By Peter Makossah
As British Muslims are in the holy month of Ramadan, the UK charity organisations’ regulators have issued advice on giving safely to registered charities to ensure that donations reach those in need.
Ramadan is a time of vast generosity among British Muslims, and the recent earthquake in Turkey and Syria, as well as the ongoing impact of the high cost-of-living crisis, make it especially important that their charitable contributions support good causes through registered charities.
However, the charity organisations; regulators are aware that there are some unscrupulous evil-minded people who would want to take advantage of the situation and collect donations from people and organisations for their own benefit.
Regulators, therefore, have issued advice and guidance to remind British Muslims to make checks to ensure that the collected donations reach the bonafied registered charities who could take the stuff to the right recipients.
Helen Stephenson, CEO of the Charity Commission, said: “British Muslims are immensely generous in their support for good causes, especially during Ramadan.
“It’s vital that generosity reaches those in desperate need – whether here at home, in Turkey and Syria, or around the world. By following a few simple checks, donors can continue giving to registered charities with confidence.”
Stephenson said most fundraising is genuine; however, fraudsters and criminals sometimes take advantage of public generosity at times of increased giving, using methods such as fake appeal websites, email appeals that falsely use the name of genuine charities, or appeals from fake charities.
She said: “There have been several reports of fake appeals on social media. Crooks have been pretending to help those affected by the disaster in Turkey and Syria and the same with Ramadan.
Gerald Oppenheim, CEO of the Fundraising Regulator said: “The British Muslim community are incredibly generous. This generosity enables charities both at home and abroad to undertake crucial work impacting those that need it most.
“By carrying out a few simple checks you can make sure that you are giving to a genuine cause and that your generously donated money reaches its intended destination.”
Fadi Itani, CEO of the Muslim Charities Forum said gifting to others holds a very high dose of spiritual magnitude in Islamic teachings and beliefs.
“However, this good-will, sometimes can be taken advantage of, and, therefore, it is vitally important for donors to give smart and give safe in order to have the most benefit to those in need,” said Itani.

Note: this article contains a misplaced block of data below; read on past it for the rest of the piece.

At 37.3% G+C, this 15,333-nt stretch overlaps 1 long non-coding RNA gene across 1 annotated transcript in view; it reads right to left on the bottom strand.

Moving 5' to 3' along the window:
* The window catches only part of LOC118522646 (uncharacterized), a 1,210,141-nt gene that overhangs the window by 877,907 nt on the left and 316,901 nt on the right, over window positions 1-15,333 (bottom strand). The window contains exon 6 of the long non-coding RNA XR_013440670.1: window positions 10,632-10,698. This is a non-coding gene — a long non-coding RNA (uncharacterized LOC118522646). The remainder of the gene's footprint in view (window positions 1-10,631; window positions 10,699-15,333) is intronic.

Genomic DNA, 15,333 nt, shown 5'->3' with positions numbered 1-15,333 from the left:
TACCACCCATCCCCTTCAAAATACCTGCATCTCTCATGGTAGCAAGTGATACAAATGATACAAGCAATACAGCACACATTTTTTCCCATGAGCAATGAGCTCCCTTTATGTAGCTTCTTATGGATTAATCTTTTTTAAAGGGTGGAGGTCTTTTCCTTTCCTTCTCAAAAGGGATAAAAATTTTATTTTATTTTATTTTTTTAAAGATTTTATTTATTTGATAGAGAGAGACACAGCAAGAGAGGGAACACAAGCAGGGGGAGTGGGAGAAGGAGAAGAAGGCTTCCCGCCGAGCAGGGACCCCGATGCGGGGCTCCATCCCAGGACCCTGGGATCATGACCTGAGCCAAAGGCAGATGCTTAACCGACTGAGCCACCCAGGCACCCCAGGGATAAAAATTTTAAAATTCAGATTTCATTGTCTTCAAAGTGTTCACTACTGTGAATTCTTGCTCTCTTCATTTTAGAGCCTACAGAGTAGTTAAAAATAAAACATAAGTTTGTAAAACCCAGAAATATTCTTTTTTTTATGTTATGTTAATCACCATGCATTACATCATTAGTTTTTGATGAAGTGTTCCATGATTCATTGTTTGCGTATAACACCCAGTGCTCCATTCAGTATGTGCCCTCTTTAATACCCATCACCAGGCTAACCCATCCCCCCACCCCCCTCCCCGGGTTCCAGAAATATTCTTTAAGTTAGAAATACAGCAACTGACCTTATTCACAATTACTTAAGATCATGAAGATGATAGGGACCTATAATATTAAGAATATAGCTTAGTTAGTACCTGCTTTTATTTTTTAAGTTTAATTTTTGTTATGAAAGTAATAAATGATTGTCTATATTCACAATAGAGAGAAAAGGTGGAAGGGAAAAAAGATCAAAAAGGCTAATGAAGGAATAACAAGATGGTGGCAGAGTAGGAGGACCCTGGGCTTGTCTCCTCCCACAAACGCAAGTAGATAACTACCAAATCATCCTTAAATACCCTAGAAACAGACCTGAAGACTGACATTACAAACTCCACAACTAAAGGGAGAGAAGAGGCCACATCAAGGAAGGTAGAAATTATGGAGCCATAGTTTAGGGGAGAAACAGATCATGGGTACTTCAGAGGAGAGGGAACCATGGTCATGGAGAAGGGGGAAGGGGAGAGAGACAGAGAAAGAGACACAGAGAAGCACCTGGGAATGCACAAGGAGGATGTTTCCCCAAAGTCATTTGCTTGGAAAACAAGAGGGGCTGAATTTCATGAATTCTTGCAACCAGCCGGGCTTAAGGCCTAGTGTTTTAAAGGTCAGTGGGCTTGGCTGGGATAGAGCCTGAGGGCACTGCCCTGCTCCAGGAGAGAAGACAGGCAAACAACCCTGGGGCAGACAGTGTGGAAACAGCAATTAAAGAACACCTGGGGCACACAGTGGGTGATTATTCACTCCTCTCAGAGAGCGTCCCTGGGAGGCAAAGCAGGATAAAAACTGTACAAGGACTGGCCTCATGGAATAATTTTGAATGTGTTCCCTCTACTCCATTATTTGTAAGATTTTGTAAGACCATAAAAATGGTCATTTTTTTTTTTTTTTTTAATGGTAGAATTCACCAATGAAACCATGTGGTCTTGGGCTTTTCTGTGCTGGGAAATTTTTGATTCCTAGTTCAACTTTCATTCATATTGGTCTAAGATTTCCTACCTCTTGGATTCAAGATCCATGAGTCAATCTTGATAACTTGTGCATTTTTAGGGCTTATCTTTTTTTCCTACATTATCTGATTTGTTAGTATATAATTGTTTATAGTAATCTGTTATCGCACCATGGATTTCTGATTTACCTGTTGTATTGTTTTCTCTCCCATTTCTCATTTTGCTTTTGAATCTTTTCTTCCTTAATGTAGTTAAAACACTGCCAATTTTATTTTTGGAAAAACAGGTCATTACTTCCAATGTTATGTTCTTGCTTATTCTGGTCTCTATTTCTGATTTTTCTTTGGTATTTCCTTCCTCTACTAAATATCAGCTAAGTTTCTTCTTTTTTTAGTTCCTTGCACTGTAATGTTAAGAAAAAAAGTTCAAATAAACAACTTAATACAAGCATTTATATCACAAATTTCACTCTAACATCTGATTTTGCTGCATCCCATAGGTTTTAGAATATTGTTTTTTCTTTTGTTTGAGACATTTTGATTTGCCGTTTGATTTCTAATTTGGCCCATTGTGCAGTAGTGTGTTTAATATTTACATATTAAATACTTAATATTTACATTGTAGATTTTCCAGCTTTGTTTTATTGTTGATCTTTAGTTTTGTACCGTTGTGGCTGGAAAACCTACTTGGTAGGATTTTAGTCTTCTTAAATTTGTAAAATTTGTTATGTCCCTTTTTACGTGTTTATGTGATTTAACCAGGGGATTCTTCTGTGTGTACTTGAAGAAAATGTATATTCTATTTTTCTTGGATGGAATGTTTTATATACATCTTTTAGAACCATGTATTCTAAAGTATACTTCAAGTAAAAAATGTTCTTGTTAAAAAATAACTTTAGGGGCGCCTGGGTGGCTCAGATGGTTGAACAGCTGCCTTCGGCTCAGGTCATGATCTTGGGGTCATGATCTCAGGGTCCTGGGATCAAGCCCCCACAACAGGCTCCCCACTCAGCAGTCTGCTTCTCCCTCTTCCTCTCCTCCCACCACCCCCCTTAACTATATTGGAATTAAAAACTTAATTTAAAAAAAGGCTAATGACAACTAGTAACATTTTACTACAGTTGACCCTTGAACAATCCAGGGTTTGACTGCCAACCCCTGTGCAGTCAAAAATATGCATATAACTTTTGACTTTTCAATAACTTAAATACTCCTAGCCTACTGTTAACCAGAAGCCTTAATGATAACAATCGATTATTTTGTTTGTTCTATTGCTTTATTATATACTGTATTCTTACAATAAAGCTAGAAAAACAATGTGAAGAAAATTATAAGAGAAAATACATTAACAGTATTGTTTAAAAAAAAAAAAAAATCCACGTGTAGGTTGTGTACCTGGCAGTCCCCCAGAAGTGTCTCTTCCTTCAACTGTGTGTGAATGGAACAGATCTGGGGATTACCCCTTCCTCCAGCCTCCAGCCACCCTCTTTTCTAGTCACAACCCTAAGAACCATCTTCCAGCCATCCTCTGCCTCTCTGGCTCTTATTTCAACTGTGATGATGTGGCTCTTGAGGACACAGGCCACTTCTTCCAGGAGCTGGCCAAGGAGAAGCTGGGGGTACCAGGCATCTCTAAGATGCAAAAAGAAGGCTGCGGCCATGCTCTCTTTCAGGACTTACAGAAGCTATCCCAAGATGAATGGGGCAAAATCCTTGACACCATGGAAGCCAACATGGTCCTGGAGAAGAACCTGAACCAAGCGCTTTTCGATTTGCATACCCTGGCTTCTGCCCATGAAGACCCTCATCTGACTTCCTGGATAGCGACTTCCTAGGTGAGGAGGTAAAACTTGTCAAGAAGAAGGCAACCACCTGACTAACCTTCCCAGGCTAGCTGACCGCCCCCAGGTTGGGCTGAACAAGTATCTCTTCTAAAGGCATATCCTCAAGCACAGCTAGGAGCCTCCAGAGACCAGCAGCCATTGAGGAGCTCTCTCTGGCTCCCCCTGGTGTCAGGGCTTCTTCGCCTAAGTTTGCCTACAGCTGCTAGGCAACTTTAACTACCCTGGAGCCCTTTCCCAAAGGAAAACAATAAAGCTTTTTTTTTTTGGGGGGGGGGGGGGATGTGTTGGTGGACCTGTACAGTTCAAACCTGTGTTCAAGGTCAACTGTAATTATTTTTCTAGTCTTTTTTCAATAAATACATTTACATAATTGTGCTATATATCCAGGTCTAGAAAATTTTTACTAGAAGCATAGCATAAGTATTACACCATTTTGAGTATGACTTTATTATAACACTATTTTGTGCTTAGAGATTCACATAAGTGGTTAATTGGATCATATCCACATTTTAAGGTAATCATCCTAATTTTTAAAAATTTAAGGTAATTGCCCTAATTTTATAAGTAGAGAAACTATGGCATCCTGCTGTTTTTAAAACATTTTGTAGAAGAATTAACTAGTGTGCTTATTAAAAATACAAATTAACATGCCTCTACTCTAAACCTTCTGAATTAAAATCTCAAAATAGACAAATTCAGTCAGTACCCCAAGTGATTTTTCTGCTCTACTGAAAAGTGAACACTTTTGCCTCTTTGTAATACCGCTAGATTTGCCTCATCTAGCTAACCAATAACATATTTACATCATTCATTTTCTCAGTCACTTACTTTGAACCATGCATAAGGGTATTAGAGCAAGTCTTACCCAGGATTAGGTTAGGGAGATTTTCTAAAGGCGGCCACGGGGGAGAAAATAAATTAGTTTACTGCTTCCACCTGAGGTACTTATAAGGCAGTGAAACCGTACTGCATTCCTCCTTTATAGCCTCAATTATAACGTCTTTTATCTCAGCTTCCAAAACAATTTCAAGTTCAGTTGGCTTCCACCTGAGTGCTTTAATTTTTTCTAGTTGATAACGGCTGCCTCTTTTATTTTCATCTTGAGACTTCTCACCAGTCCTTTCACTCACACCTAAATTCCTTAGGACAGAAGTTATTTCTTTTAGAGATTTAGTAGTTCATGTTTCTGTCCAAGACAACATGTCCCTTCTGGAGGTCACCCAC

Added Itani: “Donors must check carefully and give to only registered charities that specialise in the cause, are present in afflicted areas, and who offer regulated and secure donation methods.
“This will ensure that funds can have the most impact in changing and saving the lives of others.”
The regulators recommend these simple steps for donors so they can make sure their donations safely reach their intended cause and the right people.
- Check the charity’s name and registration number on the Charity Register at www.gov.uk/checkcharity – most charities with an annual income of £5,000 or more must be registered.
- Make sure the charity is genuine before giving any financial information.
- Be careful when responding to emails or clicking on links within them.
- Contact or find out more online about the charity that you’re seeking to donate to or work with to understand how they are spending their funds
- Look out for the Fundraising Badge – the logo that says ‘registered with Fundraising Regulator’ – and check the Fundraising Regulator’s Directory of organisations which have committed to fundraise in line with the Code of Fundraising Practice.
- A face-to-face collector should have a licence from the relevant Local Authority Licensing team or the Metropolitan Police (in Greater London).
If after making these checks and you think that a collection or appeal is not legitimate, the regulators recommends that you report it to Action Fraud over the phone at 0300 123 2040 or online.
“There have been several reports of fake appeals on social media.”Helen Stephenson
CEO, UK Charity Commission